Of course, when there is no nexus to Germany, any transfer of assets (outside of Germany) to a trust or distribution will not be subject to German taxation. However, it should be noted that Germany taxes the worldwide acquisition upon death. Further, any lifetime gift, if either the beneficiary or the deceased/donor has a residence in Germany at the time of his death, is subject to taxation.

An individual is a German resident if he or she has either a permanent home (§ 8 German General Tax Code) or a habitual abode (§ 9 German General Tax Code) in Germany. A “permanent home” does not necessarily have to be the principal home of the individual. A taxpayer has a permanent home in Germany if he possesses a home in Germany under circumstances from which it can be assumed that he will keep this home and use it.

The German Federal Fiscal Court has ruled that even a stay of several weeks may meet these requirements if it is on a regular basis for several years. Thus, in many cases, persons who own property in Germany are unexpectedly subject to taxation in Germany with respect to German inheritance and gift taxes.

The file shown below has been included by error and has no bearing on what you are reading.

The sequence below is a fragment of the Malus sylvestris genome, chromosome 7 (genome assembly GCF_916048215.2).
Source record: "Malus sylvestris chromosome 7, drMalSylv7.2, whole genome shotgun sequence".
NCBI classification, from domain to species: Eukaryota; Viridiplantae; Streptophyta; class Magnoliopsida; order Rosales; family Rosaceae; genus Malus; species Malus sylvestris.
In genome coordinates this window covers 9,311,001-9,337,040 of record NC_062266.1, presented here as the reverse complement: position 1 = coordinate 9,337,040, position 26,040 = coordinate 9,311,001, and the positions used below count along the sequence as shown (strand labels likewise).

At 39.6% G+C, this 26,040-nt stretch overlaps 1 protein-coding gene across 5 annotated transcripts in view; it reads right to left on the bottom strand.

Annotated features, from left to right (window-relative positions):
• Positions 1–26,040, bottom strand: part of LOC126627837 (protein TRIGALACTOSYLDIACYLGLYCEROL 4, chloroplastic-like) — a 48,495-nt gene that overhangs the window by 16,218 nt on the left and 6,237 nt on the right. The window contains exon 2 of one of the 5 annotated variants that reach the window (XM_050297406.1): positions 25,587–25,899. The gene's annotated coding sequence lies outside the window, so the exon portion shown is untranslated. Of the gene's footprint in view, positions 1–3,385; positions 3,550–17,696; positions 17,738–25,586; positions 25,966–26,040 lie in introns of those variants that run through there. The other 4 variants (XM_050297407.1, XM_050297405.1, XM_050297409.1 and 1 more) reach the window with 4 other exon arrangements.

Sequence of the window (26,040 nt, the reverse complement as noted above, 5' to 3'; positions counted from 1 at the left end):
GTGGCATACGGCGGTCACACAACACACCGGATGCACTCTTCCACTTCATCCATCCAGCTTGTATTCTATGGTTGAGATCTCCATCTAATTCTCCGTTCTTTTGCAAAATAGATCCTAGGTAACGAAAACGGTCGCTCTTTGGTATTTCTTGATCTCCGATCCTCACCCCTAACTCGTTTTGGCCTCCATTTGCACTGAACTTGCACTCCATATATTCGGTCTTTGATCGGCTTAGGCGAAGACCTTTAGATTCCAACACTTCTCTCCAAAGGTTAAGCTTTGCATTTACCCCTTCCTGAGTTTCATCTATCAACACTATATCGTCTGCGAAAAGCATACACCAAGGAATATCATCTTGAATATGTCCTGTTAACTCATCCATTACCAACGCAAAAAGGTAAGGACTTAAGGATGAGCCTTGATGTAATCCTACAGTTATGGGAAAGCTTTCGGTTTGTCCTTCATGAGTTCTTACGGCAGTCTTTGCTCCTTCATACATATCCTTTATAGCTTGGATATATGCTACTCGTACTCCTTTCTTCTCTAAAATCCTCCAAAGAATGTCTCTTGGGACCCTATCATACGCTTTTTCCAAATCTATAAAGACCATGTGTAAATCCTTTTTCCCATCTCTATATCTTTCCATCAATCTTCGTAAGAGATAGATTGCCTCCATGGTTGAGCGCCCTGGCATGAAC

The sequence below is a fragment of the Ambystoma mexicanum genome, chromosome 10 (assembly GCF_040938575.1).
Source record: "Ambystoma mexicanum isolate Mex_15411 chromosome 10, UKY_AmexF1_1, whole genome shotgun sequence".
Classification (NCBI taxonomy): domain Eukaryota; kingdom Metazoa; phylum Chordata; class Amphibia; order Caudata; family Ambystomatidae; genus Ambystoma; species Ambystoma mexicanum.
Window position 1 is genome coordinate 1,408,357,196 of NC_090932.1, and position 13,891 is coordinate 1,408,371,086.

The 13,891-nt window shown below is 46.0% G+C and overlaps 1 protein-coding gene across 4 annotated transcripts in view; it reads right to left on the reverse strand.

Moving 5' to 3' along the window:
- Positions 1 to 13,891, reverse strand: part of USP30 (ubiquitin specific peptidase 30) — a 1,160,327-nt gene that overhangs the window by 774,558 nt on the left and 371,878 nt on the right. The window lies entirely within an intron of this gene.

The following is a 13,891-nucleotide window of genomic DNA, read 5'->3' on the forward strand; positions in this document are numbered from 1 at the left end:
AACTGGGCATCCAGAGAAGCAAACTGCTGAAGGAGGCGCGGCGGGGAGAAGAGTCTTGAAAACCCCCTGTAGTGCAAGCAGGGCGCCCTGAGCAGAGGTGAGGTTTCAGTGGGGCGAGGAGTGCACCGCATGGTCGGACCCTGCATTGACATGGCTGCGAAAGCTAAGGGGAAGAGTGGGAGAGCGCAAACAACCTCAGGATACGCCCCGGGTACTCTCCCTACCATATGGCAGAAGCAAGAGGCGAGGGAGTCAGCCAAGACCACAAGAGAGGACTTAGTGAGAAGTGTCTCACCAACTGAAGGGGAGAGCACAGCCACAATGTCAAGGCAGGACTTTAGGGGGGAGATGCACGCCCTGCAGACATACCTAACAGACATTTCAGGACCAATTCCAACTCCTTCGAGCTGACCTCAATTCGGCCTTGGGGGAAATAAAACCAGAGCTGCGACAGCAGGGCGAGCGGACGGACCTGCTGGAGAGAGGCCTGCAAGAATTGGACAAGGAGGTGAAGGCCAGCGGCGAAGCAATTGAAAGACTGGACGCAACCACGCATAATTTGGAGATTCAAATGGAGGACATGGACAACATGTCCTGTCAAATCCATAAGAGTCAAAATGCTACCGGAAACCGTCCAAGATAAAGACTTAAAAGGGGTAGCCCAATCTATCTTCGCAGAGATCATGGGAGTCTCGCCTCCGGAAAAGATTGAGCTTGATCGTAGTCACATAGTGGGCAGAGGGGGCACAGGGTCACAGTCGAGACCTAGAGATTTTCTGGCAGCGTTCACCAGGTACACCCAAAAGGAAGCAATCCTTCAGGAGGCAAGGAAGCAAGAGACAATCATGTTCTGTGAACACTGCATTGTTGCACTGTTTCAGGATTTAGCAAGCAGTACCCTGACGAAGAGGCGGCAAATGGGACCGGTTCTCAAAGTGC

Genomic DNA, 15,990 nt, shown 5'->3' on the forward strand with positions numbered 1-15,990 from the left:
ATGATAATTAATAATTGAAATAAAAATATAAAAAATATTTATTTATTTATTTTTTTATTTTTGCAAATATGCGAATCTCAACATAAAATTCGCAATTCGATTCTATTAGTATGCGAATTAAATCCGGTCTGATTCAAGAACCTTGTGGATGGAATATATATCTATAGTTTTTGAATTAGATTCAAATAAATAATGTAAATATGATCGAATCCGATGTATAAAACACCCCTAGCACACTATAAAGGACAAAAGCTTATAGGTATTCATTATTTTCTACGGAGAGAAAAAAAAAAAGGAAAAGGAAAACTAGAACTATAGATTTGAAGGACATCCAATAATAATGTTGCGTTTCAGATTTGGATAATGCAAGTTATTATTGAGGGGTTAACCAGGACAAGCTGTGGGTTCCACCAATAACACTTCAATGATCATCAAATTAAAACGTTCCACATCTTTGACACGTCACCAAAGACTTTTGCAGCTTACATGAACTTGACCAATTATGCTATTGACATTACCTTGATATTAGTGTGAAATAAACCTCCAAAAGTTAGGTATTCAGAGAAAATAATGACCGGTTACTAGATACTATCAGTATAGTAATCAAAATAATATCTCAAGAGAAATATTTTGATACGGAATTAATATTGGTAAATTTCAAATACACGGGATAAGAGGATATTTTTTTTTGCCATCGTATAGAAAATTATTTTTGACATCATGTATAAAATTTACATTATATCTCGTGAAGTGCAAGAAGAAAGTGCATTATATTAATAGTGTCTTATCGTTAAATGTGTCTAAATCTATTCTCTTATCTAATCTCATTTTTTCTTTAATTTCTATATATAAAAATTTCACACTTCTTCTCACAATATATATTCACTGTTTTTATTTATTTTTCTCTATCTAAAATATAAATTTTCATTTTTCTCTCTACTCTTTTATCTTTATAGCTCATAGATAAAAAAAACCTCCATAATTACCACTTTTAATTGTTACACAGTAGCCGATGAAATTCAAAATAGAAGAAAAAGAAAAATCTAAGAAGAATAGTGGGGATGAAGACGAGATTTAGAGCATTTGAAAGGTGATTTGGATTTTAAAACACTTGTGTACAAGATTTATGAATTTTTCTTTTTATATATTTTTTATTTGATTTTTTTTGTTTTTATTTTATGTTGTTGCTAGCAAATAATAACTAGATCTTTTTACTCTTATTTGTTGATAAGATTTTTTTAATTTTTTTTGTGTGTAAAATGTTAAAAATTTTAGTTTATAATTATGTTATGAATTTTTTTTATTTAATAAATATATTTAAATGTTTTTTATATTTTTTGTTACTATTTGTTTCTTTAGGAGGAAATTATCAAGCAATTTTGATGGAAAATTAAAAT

If the German – American Convention for the Avoidance of Double Taxation with respect to taxes on estates, inheritances, and gifts is applicable, the fiscal domicile is deemed to be in the State in which his personal and economic relations are closest if the person had more than one home in the meaning of the Convention. Additionally, a U.S.-citizen moving to Germany is deemed to be for another 10 years to be domiciled in the U.S. Thus, in relation to the U.S., the risk of having a nexus to Germany is far lower.

Taxation of the creation of a trust, management of the trust and distributions to beneficiaries

If the trust is deemed a legal entity for tax purposes (not tax transparent) and there is a nexus to Germany, the transfer, management and distributions of the trust may have tax consequences in Germany.